Click-Fraud Prevention Patent-Ineligible in CBM Review

Two patents directed to “detect[ing] invalid and fraudulent impressions and clicks in web-based advertisement systems” are Covered Business Method Patents under Section 18 of the America Invents Act, and moreover are patent-ineligible under 35 U.S.C. § 101, the PTAB has held in two companion cases.  Google, Inc. v. Zuilli, Case CBM2016-00022, Patent 8,326,763 B2 (PTAB May 5, 2017); Google, Inc. v. Zuilli, Case CBM2016-00021, Patent 7,953,667 (PTAB May 5, 2017).  The PTAB’s decision came after it had ordered additional briefing in light of Unwired Planet, LLC v. Google Inc., 841 F. 3d 1376 (Fed. Cir. 2016), in which the Federal Circuit had explained limitations on the scope of covered business method review.

Most of the following is drawn from the PTAB’s opinion concerning the ’667 patent, but the analyses in the respective opinions were very similar.

First, the PTAB had to decide whether the patents were “covered business method patents,” i.e., directed to a financial product or service, and not to a technological invention.  Claim 1 of both patents recites “[a] method for detecting fraudulent activity in a pay-per-click system.” The PTAB found that “a pay-per-click system is itself a financial product and provides a financial service.”  At the risk of over-simplifying, the PTAB’s many pages of analysis boiled down to the fact that the whole purpose of a pay-per-click system was to collect money; the fact that the claims could implicate other purposes, like data processing, or network activity, did not remove the claims from the “financial service” prong of the statute.

A similarly detailed analysis concluded that he patents did not qualify for the technological invention exception provided for in AIA § 18(d)(1).  The PTAB agreed with the Petitioner that the claims used existing technology to accomplish all recited steps.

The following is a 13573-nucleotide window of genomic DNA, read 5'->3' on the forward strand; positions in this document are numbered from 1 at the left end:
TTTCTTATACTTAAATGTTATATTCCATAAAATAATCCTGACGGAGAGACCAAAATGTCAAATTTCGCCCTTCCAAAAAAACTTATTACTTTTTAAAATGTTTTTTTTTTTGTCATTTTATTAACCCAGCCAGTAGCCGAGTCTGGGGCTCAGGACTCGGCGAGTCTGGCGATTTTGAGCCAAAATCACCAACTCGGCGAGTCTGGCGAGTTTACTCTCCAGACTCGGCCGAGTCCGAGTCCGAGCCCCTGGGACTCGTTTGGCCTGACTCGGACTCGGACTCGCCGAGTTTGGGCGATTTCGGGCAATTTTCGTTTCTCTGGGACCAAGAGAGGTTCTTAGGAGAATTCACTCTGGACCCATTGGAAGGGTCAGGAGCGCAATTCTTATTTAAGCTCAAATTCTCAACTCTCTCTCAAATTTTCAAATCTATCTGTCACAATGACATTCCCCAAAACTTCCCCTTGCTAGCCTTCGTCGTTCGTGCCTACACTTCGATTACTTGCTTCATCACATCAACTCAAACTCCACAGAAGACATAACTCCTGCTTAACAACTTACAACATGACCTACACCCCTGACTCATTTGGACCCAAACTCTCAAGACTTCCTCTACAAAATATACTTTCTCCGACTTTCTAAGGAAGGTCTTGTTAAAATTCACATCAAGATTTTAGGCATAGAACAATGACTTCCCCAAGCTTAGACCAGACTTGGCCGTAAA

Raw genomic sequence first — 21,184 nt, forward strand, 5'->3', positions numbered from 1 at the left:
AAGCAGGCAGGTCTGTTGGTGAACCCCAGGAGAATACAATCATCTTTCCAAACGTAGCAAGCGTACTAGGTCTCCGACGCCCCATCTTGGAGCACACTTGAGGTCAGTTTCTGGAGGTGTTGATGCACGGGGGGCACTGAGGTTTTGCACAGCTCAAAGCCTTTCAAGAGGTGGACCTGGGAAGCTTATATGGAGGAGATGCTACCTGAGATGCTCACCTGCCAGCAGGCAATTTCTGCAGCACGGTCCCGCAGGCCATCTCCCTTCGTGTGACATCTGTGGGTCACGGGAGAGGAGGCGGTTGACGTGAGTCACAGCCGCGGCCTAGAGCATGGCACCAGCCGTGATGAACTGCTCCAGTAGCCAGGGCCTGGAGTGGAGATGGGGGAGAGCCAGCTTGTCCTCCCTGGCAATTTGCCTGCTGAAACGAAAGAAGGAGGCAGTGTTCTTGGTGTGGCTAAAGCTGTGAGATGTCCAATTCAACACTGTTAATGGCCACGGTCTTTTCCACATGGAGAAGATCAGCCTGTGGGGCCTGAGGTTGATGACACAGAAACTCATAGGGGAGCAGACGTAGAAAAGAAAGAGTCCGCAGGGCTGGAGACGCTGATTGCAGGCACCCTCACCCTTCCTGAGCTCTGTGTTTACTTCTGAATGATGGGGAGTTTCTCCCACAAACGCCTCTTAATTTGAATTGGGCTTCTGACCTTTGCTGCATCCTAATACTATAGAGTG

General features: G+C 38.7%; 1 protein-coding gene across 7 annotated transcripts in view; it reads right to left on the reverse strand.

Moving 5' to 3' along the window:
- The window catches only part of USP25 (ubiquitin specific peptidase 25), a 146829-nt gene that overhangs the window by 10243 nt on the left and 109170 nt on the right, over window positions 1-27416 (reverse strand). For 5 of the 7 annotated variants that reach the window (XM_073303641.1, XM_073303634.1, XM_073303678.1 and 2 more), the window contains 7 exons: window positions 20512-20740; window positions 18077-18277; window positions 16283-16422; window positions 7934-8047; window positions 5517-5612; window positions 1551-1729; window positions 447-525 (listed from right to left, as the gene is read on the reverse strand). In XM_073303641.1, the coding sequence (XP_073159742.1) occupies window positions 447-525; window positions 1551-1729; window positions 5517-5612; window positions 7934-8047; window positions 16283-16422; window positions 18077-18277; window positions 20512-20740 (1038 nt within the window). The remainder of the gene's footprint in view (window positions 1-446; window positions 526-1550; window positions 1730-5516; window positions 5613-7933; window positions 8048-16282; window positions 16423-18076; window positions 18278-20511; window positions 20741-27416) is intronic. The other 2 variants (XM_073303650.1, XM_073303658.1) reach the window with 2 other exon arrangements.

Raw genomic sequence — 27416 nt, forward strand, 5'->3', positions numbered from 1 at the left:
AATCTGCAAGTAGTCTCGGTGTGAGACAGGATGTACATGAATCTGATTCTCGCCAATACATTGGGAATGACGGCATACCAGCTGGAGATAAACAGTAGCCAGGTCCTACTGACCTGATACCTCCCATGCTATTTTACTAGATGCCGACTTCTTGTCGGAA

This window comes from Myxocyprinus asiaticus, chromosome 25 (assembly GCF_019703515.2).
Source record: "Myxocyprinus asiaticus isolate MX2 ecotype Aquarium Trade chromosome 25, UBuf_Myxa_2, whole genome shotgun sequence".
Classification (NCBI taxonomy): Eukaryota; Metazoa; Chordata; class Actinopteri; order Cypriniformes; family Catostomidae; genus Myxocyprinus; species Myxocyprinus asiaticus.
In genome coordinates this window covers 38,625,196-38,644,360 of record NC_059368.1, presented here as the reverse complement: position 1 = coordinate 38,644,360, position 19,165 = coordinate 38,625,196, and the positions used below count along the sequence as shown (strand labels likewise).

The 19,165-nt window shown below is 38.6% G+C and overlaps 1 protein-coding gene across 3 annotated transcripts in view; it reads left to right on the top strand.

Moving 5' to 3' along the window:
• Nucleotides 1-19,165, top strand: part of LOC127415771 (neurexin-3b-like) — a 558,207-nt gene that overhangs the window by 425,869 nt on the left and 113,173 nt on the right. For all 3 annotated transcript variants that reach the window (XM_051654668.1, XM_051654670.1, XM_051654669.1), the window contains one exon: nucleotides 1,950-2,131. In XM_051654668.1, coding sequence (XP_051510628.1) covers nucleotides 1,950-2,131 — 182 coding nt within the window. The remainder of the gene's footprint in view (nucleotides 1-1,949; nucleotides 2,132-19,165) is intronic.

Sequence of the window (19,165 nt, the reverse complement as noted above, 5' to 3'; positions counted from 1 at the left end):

At this point, it was a foregone conclusion that the claims would fail the Mayo/Alice patent-eligibility test of 35 U.S.C. § 101.  To no avail, the patent owner tried to rely on Enfish, LLC v. Microsoft Corp., 822 F.3d 1327 (Fed. Cir. 2016).  Unlike the claims in Enfish, the claims here “are not, by reasonable characterization, directed to an improvement, in either hardware or software, to the functioning of a computer.”  Nor did DDR Holdings, LLC v. Hotels.com, L.P., 773 F.3d 1245 (Fed. Cir. 2014), help the patent owner.  The claims here were not “necessarily rooted in computer technology” but instead used generic technology for “recording who is making a request and measuring the duration between two requests from the same source.”  Therefore, the claims (of the ’667 patent) are “directed to the abstract idea of ‘detecting fraud based on the time between two requests by the same client.’” (Emphasis in original.)

Turning to the second prong of the Mayo/Alice test, there was no inventive concept.  Data gathering steps could not make a claim patent-eligible, and even the dependent claims recited nothing more than conventional technological elements like using cookies and unique identifiers.

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